This article is the first in my new series of Failure Forums published in Innovation Excellence. The series is focused on bringing the role of innovation failure to the forefront. It will intentionally bypass the innovation success stories to focus on the lessons learned from failures. It is never easy to disclose our professional failures but these brave innovation practitioners are doing exactly that so that others can learn from their experiences. This is the story of Jeff Stratman, a corporate innovator, and his journey to launch a new corporate venture called Orgango.
In my last post I had highlighted the benefits of being a young entrepreneur in experiencing failure sooner rather than later in life (Why Youth Can Be an Advantage in Being an Entrepreneur). As I was working on that story I kept thinking about how the same advice holds true for the young employee as well. Learning from our failures doesn’t have to equate to getting older. Last week I published an article on The 5 Traits of Those Who Learn and Grow from Failure for YouTern.com, a publication focused on students looking for internships or recent college graduates.
This morning there was a great article from MPR reporter Tom Robertson that touched on how the elimination of shop class in high schools is seen as a contributor to decline in skilled manufacturing candidate across the state. “Worker skills shortage starts in high school” parallels a book that I had read a few months back from Matthew Crawford titled Shop Class as Soul Craft. In his book Crawford asks us to examine the intent and outcomes of our fervent battle cry for all kids to go to college and to become part of the information economy rather than becoming makers, builders, and fixers.
Everyone credits Steve Jobs for the success of Apple but where would Apple be without their “failed” former CEO John Sculley who had to oust Steve Jobs from the company he founded? Not to say that their contributions were both equal but they were both instrumental in shaping Apple for its incredible success. It is well understood that organizations need different types of leaders at different times. Sometimes organizations need a good failure to create the drive that will propel them toward success. And sometimes leaders find their passion within the boiling animosity of working relationships. All of these situations were found with the Steve Jobs vs. John Sculley saga at Apple. So how can we learn from them?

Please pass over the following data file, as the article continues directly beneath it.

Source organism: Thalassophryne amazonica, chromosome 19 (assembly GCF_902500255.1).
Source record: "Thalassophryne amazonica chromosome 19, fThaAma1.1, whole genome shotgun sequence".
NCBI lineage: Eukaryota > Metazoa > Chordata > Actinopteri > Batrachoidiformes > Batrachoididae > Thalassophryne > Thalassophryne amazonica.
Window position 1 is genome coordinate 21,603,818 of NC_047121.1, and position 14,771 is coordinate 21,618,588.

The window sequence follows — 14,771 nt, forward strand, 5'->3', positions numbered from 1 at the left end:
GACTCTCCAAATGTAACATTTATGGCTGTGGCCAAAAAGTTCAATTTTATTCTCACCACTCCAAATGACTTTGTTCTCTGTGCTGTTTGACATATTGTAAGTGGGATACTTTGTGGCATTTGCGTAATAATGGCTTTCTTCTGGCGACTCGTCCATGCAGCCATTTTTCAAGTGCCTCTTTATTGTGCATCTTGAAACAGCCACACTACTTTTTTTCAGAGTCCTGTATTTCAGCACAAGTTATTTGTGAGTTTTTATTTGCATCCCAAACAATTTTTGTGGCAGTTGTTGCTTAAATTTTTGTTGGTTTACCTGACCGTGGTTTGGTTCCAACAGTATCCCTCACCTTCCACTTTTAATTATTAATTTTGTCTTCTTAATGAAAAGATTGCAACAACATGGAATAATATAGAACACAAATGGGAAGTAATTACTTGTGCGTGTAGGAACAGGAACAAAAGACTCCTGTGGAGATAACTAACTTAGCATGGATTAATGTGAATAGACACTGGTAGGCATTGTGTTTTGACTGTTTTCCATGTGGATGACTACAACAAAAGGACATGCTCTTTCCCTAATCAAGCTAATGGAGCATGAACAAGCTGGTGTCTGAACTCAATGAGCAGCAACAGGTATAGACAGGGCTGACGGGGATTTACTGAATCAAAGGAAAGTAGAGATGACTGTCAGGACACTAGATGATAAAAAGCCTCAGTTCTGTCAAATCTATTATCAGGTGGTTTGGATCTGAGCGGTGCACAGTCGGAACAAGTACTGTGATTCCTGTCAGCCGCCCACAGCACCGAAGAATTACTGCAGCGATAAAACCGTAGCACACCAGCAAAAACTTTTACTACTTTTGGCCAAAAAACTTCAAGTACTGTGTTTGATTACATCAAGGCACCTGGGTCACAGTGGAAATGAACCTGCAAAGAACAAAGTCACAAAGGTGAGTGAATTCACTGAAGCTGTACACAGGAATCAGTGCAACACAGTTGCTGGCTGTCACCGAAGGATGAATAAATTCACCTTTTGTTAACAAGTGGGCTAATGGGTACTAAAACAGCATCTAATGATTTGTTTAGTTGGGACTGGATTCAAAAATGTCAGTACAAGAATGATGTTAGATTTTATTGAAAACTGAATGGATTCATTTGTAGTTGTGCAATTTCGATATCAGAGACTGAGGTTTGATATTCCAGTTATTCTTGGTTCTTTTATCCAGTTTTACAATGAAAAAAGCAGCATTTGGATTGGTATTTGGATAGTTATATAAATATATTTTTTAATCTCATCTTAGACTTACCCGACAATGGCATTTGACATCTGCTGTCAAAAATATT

As a fan of every opportunity to better understand failure and the powerful role it can play in our lives a friend recently sent me the recording of Dessa Darling’s (a.k.a. Margret Wander) 2012 commencement address to the College of Liberal Arts at the University of Minnesota. Dessa earned her degree in Philosophy from the school and is a member of the indie hip hop collective Doomtree, proving that you can actually make money with a Philosophy degree. An interesting side note on Doomtree is that they truly a collective of seven members who come together to make both music and money with no contract. If a member chooses to leave the band they are free to leave with no strings attached and they will be replaced with a new member. Even before forming they seemed to understand that most bands don’t survive when one person leaves and contracts need to be unwound so they created a more fungible organization that will survive and potentially flourish with artists coming and going. This is a great example of creating a structure or process that supports a more natural state of the world.
Earlier this year I had finished Walt Isaacson‘s biography of Steve Jobs. It was a great read with a litany of insights to be garnered out of the book. In fact, I would make this book required reading for every employee in the electronics and retail industries. I will frequently run through a mental index of many of those insights but there is one in particular that continues to stick with me and causes me to examine my understanding of best leadership practices. Throughout the book Isaacson shared examples of Steve’s leadership or people management style. Jobs would oscillating back and forth when giving his employees feedback on their work. He would bounce between “This is Shit” and the occasional “This is Amazing.”
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